I suspect that my “main” Tinderbox file has some agents or rules that are soaking up CPU time. I have seen some mentions of these issues in various places. For example, my understanding is that calculated display expressions are costly. Is there some general list somewhere? Alternatively, what would you nominate as your top 3 issues of this kind?
Get to know the Agents & Rules tab of the Tinderbox Inspector. If everything is cycling slowly, something is affecting performance.
My main tips:
- Cache Expressions (Display, Hover, etc.). IOW, calculate the expression and store it in a sting attribute (e.g $MyString) and then have the Expression attribute use the (now calculated) value in that string.
- Use prototypes, as they help with scoping queries (next item) even if nothing else.
- Scope your queries. Make each successive query term reduce the number of matches passed to the next term.
- Regex-type actions such a
.contains()are potentially the most intensive of operations , so in queries try and make them the last term.
- Don’t run all agents at full speed if you don’t need to - consider altering $AgentPriority.
- Don’t overlook edicts as a way to ensure thinks that need to run, but infrequently, can do so without clogging other more pressing tasks.
Great list! I think the contains() regex thing is most likely where I need to look. I was using this to pull text out of email messages and need to revisit.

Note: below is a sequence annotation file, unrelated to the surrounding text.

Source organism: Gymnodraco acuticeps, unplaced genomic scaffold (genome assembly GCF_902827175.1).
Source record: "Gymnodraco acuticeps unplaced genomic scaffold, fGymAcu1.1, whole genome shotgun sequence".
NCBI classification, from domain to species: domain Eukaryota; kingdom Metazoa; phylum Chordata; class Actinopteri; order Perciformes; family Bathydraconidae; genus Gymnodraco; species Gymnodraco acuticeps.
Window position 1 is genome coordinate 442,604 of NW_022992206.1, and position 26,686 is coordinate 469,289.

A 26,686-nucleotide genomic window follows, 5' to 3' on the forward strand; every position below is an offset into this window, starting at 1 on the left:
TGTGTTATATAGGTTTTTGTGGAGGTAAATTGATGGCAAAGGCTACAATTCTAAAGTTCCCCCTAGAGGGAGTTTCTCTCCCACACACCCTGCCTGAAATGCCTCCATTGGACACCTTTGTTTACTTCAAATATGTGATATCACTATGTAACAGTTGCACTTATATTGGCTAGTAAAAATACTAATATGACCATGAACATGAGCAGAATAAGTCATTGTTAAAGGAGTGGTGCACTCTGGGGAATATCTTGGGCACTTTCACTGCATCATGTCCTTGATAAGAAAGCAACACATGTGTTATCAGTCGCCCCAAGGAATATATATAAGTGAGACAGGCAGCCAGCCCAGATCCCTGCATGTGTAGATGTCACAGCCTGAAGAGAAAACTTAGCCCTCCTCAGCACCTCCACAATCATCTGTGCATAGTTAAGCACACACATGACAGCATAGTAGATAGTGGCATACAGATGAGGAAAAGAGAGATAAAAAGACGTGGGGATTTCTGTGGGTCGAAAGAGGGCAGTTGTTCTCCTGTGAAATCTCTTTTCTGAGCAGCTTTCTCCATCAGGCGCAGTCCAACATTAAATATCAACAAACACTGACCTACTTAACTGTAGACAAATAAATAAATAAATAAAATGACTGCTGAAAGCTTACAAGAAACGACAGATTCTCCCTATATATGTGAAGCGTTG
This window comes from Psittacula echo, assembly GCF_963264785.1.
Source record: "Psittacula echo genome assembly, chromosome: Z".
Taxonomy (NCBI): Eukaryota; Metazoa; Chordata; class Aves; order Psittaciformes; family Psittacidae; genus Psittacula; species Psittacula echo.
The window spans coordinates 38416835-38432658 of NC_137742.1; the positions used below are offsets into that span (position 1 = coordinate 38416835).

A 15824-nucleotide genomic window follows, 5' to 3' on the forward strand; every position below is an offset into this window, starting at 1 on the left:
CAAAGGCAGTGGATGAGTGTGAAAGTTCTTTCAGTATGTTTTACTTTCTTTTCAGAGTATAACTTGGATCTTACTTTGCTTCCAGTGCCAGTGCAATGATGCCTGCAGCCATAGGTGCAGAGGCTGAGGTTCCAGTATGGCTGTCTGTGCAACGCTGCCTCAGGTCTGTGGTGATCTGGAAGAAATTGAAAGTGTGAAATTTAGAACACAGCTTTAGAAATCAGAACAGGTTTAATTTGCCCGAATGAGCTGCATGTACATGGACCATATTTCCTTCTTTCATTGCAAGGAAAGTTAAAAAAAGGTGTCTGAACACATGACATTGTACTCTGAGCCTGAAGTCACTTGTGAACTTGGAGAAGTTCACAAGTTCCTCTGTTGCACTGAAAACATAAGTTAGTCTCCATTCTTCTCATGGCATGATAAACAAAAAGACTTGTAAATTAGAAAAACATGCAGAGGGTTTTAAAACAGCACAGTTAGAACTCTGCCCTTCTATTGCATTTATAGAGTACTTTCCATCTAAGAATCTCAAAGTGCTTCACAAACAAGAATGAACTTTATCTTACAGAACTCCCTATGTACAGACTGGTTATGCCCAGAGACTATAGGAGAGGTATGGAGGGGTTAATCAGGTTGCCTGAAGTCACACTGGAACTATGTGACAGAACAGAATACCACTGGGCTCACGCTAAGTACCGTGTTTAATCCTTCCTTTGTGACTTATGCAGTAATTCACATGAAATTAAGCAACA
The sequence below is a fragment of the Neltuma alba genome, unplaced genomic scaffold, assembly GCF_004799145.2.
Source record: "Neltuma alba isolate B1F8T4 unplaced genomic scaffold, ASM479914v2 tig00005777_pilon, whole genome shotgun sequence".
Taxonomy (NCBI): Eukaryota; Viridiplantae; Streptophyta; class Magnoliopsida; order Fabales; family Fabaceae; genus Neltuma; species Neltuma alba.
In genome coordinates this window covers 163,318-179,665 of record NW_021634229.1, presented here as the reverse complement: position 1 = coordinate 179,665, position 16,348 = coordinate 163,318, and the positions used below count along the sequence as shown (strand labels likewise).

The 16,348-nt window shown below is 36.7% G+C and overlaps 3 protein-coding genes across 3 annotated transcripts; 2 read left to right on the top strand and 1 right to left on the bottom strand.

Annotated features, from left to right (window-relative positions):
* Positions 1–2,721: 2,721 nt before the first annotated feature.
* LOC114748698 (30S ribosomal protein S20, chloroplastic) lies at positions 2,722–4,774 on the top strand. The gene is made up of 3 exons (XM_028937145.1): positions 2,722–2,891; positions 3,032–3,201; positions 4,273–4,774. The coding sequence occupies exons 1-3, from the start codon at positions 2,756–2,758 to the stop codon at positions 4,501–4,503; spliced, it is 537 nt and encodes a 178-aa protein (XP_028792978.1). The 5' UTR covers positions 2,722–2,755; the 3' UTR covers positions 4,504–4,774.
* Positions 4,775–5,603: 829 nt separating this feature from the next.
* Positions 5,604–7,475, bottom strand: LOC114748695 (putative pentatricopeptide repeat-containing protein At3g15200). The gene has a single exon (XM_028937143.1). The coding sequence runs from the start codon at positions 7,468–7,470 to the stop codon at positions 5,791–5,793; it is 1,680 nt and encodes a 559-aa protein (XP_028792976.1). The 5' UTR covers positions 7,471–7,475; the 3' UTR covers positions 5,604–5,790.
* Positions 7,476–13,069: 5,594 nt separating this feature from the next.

Follow up question: I make heavy use of contains with regex in some agents. the contains is last in a set of conditions joined by the & operator. Does that mean that it only runs on those notes that return true for all the preceding conditions? If not, then perhaps I need to break this into two agents, the first to test all the lower cost conditions and the second to run on the results.
First, it’s often a mistake to worry too much about CPU-intensive code. For most people most of the time, the CPU cycles Tinderbox isn’t using aren’t used for anything else!
Two things might make one want to think about CPU.
First, if you rely on your battery a lot — for example, if you live on airplanes — then avoiding unnecessary work will save your battery.
Second, if you do something that requires a huge amount of computation, you might notice slow updates or other delays. That’s unusual, but it does happen.
One thing missing from Mark Anderson’s excellent list — and the most common culprit:
find(), collect(), and their kin have to look at every note in your document. contains() also has to look at every characters of every note — and if your regular expression is complicated, it may need to think hard each time.
Even these are seldom a problem! Cases where they might cause trouble arise when the computation is repeated very frequently. In particular
- DisplayExpression is evaluated whenever the display is updated. That’s a lot!
- Rules run frequently, too. Avoid repeating rules if you already have an answer; for example, if you’re using rules to extract addresses from the text of email messages, check first to see whether the rule has already done the work. If so, don’t do it again — or do it less often.
- Agent queries run less frequently, but examine every note. If the query has a clause like find() that also examines every note, then doubling the size of your document will quadruple the work the query has to do. Again, this seldom matters, but when it does, it’s usually easy to do part of the work less often.